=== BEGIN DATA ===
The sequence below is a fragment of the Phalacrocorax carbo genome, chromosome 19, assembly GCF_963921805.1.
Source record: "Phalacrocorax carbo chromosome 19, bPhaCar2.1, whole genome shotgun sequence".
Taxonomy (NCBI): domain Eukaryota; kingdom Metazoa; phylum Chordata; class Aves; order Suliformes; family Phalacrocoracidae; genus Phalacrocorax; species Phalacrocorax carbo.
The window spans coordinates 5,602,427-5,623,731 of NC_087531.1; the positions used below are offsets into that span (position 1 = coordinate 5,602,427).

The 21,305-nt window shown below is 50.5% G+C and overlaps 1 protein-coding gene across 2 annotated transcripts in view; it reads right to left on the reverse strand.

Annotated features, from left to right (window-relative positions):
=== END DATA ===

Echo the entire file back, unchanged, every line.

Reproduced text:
The sequence below is a fragment of the Phalacrocorax carbo genome, chromosome 19, assembly GCF_963921805.1.
Source record: "Phalacrocorax carbo chromosome 19, bPhaCar2.1, whole genome shotgun sequence".
Taxonomy (NCBI): domain Eukaryota; kingdom Metazoa; phylum Chordata; class Aves; order Suliformes; family Phalacrocoracidae; genus Phalacrocorax; species Phalacrocorax carbo.
The window spans coordinates 5,602,427-5,623,731 of NC_087531.1; the positions used below are offsets into that span (position 1 = coordinate 5,602,427).

The 21,305-nt window shown below is 50.5% G+C and overlaps 1 protein-coding gene across 2 annotated transcripts in view; it reads right to left on the reverse strand.

Annotated features, from left to right (window-relative positions):